Calendar An icon of a desk calendar. Cancel An icon of a circle with a diagonal line across. Caret An icon of a block arrow pointing to the right. Email An icon of a paper envelope. Facebook An icon of the Facebook "f" mark. Google An icon of the Google "G" mark. Linked In An icon of the Linked In "in" mark. Logout An icon representing logout. Profile An icon that resembles human head and shoulders. Telephone An icon of a traditional telephone receiver. Tick An icon of a tick mark. Is Public An icon of a human eye and eyelashes. Is Not Public An icon of a human eye and eyelashes with a diagonal line through it. Pause Icon A two-lined pause icon for stopping interactions. Quote Mark A opening quote mark. Quote Mark A closing quote mark. Arrow An icon of an arrow. Folder An icon of a paper folder. Breaking An icon of an exclamation mark on a circular background. Camera An icon of a digital camera. Caret An icon of a caret arrow. Clock An icon of a clock face. Close An icon of the an X shape. Close Icon An icon used to represent where to interact to collapse or dismiss a component Comment An icon of a speech bubble. Comments An icon of a speech bubble, denoting user comments. Ellipsis An icon of 3 horizontal dots. Envelope An icon of a paper envelope. Facebook An icon of a facebook f logo. Camera An icon of a digital camera. Home An icon of a house. Instagram An icon of the Instagram logo. LinkedIn An icon of the LinkedIn logo. Magnifying Glass An icon of a magnifying glass. Search Icon A magnifying glass icon that is used to represent the function of searching. Menu An icon of 3 horizontal lines. Hamburger Menu Icon An icon used to represent a collapsed menu. Next An icon of an arrow pointing to the right. Notice An explanation mark centred inside a circle. Previous An icon of an arrow pointing to the left. Rating An icon of a star. Tag An icon of a tag. Twitter An icon of the Twitter logo. Video Camera An icon of a video camera shape. Speech Bubble Icon A icon displaying a speech bubble WhatsApp An icon of the WhatsApp logo. Information An icon of an information logo. Plus A mathematical 'plus' symbol. Duration An icon indicating Time. Success Tick An icon of a green tick. Success Tick Timeout An icon of a greyed out success tick. Loading Spinner An icon of a loading spinner.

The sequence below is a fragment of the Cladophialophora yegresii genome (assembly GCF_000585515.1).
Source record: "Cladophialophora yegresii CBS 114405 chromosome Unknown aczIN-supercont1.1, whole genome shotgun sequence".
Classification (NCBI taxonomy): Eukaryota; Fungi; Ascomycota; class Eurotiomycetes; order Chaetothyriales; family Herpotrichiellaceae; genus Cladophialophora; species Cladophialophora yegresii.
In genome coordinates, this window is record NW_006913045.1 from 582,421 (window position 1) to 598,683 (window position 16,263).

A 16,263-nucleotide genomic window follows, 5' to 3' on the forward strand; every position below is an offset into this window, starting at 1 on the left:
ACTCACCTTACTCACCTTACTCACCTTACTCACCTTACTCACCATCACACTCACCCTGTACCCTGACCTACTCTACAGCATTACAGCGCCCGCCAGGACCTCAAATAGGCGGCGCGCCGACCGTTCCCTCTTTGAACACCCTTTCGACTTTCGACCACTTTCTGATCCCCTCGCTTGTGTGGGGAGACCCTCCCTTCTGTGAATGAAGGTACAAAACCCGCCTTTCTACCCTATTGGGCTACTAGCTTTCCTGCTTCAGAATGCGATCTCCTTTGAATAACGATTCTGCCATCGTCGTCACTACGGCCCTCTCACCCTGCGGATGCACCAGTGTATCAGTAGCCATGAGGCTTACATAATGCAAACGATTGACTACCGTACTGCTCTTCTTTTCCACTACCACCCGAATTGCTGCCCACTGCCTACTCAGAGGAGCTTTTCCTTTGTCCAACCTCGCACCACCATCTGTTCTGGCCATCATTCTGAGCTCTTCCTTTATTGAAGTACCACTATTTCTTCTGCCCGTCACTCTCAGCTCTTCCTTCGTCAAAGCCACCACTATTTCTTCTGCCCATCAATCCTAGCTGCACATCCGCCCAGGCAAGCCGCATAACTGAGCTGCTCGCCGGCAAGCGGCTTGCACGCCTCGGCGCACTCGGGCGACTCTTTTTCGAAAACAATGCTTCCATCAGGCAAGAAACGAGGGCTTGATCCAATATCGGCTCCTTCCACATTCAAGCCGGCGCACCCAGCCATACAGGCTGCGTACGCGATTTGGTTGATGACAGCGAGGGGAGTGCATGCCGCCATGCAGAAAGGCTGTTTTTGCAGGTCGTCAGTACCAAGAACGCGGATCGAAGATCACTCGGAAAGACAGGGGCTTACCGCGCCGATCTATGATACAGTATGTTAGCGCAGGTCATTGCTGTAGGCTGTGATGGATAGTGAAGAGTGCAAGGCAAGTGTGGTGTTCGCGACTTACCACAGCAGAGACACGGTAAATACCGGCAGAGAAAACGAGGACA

North Coast 500 doctorate launched which could lead to new digital app

Tom Campbell, managing director of North Coast 500.
Tom Campbell, managing director of North Coast 500.

A postgraduate place has been created by the University of the Highlands and Islands for a “groundbreaking” study into the history of the area along the NC500 which could be used for a digital app.

The PhD student will spend three years speaking to historians, museum curators and community leaders in towns and villages along the scenic route to gather material on heritage sites, objects and landscapes across the north Highlands.

Doctor Iain Robertson, of UHI’s centre for history, said the information could be used by a specialist company to produce the app, which in theory might “ping” with an alert on someone’s phone as they drive along the road and pass a heritage “hot spot.”

The PhD work will be funded by public money from the European Social Fund (ESF) and the Scottish Funding Council (SFC). ESF is EU money paid in by the public which goes back into projects for community benefit, while the SFC is a non-departmental body of the Scottish Government which invests around £1.8 billion a year into Scotland’s universities and colleges.

One politician suggested last night that those businesses benefiting from the NC 500 should also be contributing to the costs of the work, which UHI was unable to provide yesterday.

NC 500 managing director Tom Campbell said: “I do think this is ground-breaking for tourism and it takes us to another level. It’s much more than just a drive.

“It’s about our communities, culture, heritage, landscapes and seascapes and it’s about the visitors as well. So many of them have said that visiting the North Coast 500 has been life-changing. This studentship will add another layer of depth to the route, to the visitor experience and to our own sense of place.”

The NC 500 research project – due to start in October – is one of four fully funded PhD studentships currently on offer at UHI.

The others include exploring social barriers to the development of aquaculture in Scotland, using DNA technologies for assessing ecological impacts on salmon farming, and building entrepeneurial capacity through community creative and cultural projects.

The studentships are part of Developing Scotland’s Workforce in the Scotland 2014-2020 European Structural and Investment Fund Programme.

Highlands and Islands MSP Edward Mountain (Conservative) said: “The NC500 has been a phenomenal success story attracting visitors to the Highlands. I welcome this research but wonder if those businesses that benefit from the opportunities that the NC500 should also be contributing to the costs for this work.”

James Price, campaign manager at the TaxPayers’ Alliance, said it was “baffling” as to why taxpayers’s money was being used on the venture, adding: “Spurious PhD funding has not had the scrutiny it deserves, and this is a textbook example. App creation for tourists should be left to the market, not funded by taxpayers who expect their cash to be better spent.”

Already a subscriber? Sign in

[[title]]

[[text]]